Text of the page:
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by Claire Polders

Ella buys the boy a burger, ruffles his hair, bounces his body on her knees. Time has jumped back and she can do this again, the sky high and wide.

The boy cries in a toy store, spooked by robots that shouldn’t be talking. He calls for his mother between the sobs. Ella gets on her knees, soothing him with promises of a reunion and two scoops of ice cream in a cone. At the curl of his smile, their joint future shines.

Does he remember what happened to his mother at the grocery? It all went so fast. The screams and sirens. The mother’s exit on a gurney. It’s not kidnapping when medics deliver a child into your open arms. Ella promised to keep him safe.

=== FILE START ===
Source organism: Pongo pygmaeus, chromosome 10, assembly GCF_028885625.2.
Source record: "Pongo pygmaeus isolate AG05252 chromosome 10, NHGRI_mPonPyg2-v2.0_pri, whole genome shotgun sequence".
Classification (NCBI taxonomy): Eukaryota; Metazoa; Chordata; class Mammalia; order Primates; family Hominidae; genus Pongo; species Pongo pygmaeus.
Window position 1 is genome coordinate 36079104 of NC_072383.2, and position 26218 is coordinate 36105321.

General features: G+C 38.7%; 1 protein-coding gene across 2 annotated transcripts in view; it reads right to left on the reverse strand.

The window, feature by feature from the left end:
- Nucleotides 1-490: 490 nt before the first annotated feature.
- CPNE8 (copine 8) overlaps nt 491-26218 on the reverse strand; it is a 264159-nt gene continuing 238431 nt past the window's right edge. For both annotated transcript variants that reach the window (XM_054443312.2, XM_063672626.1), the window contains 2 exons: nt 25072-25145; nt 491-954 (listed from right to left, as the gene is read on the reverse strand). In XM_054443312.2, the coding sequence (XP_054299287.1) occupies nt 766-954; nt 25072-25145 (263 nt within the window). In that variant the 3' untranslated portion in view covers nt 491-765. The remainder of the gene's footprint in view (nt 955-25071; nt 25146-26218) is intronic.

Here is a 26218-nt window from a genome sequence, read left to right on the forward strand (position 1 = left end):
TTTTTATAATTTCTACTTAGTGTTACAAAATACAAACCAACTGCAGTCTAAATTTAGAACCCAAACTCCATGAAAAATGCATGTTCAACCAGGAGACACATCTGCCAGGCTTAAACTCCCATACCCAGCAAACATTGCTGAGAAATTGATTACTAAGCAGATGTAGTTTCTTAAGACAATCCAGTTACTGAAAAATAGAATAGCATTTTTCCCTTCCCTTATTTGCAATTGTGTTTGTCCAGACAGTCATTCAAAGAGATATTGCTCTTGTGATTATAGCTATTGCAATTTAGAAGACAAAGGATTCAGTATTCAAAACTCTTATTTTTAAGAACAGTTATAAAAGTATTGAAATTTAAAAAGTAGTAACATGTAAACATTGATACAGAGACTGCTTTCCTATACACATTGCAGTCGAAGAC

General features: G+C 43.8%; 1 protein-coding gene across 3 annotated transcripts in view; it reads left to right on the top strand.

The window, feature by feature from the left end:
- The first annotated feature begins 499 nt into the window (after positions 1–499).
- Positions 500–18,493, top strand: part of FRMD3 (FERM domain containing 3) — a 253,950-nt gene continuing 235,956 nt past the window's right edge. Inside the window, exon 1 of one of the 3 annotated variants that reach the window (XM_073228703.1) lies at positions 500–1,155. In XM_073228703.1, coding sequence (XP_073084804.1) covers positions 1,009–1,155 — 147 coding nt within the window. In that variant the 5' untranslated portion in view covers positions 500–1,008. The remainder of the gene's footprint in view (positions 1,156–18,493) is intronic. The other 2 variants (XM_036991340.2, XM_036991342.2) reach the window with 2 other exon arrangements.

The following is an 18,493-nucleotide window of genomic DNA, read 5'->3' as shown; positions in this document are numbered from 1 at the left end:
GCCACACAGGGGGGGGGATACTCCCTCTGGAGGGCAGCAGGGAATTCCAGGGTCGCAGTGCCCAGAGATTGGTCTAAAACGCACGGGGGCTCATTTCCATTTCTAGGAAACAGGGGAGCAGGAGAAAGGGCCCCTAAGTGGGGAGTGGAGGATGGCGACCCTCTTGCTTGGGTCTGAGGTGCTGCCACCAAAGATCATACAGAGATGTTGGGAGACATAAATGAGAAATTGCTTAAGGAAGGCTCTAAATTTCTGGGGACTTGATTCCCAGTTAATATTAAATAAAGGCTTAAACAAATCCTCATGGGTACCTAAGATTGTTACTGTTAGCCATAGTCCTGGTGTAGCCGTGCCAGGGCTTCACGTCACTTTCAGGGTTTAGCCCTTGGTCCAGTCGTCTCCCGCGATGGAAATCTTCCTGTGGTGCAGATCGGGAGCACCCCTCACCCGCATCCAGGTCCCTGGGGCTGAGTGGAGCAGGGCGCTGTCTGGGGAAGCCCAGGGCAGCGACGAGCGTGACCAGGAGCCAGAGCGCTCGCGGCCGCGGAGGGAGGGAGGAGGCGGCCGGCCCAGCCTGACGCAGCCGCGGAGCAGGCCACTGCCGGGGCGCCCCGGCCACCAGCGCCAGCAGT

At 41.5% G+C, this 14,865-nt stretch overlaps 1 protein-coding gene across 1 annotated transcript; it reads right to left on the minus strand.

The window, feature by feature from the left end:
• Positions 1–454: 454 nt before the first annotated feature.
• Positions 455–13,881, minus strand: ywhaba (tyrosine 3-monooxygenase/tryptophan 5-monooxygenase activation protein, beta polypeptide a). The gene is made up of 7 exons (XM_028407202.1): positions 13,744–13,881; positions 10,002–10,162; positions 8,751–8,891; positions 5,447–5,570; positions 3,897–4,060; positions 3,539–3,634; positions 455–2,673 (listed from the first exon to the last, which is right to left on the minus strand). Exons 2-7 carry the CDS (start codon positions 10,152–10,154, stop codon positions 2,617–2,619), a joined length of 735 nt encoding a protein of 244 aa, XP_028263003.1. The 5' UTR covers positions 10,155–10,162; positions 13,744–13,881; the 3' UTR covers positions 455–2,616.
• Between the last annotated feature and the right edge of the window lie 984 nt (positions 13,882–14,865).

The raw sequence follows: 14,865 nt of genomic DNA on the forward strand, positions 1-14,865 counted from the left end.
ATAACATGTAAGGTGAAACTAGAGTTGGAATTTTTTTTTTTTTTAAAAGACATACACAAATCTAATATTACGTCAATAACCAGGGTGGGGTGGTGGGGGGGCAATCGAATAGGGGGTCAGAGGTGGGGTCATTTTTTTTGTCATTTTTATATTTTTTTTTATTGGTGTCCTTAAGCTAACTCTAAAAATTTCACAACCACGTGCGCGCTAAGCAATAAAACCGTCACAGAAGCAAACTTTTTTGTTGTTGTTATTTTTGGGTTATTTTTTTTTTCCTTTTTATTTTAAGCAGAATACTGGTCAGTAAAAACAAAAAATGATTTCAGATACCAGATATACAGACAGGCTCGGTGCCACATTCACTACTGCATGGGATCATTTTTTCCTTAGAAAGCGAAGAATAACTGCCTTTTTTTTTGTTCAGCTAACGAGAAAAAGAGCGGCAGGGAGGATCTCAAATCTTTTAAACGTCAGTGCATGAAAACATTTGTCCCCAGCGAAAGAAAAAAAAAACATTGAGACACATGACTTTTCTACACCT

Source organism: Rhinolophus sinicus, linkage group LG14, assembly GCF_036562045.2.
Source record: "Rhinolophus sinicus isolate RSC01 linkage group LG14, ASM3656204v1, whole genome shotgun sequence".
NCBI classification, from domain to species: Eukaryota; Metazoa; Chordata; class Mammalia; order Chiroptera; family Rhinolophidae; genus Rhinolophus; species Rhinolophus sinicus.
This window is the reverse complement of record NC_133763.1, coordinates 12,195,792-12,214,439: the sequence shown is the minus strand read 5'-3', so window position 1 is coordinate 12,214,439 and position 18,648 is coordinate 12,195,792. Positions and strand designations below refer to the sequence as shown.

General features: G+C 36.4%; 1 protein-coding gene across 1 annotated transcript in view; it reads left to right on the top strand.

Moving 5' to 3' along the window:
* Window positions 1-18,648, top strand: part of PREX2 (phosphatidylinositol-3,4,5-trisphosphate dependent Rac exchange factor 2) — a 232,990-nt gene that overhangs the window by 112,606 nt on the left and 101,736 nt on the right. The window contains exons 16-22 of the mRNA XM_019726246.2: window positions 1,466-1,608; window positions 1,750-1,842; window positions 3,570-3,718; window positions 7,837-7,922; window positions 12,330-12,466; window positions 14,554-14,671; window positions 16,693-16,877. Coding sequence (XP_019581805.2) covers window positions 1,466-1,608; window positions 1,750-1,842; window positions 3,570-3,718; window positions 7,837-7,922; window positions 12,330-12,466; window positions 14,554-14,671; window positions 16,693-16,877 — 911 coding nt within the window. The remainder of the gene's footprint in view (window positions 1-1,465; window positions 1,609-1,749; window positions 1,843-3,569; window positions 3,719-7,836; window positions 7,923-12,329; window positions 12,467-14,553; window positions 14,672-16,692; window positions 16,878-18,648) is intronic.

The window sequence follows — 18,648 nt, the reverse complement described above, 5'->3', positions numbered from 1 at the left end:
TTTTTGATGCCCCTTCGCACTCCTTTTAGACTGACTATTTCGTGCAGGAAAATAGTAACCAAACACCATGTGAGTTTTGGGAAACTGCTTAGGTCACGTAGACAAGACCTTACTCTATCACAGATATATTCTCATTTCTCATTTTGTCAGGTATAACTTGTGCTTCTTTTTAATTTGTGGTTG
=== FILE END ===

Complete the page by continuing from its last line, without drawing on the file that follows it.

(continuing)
The boy cries for a second time on the crosswalk — her grip on his hand is too tight. He doesn’t like it when she calls him Ruben, when she shows him the street where the van knocked them down. One step in the wrong direction, she says, and you’re outside your life.

At dusk, the boy tired and whining, they pass through the hospital’s revolving doors. If his mother has survived the stroke, Ella will do the right thing. If not, his room is waiting, unchanged. They will learn to love each other again. He’ll grow back into his clothes.

The hospital lights are relentlessly bright and the reception desk is busy. Would they let her keep the boy if she asks? Never. Sisters and grandmothers will stand in the way. Adoption waiting lists are endless.

Ella and the boy ride the elevator up alone. They spy through the open doors and glass partitions. On a day like today, fate should decide.

Claire Polders is the author of four novels in Dutch and co-author of one novel in English for younger readers (A Whale in Paris, Atheneum/Simon & Schuster, 2018). Her short prose is published wherever it is appreciated. Find more of her work at www.clairepolders.com.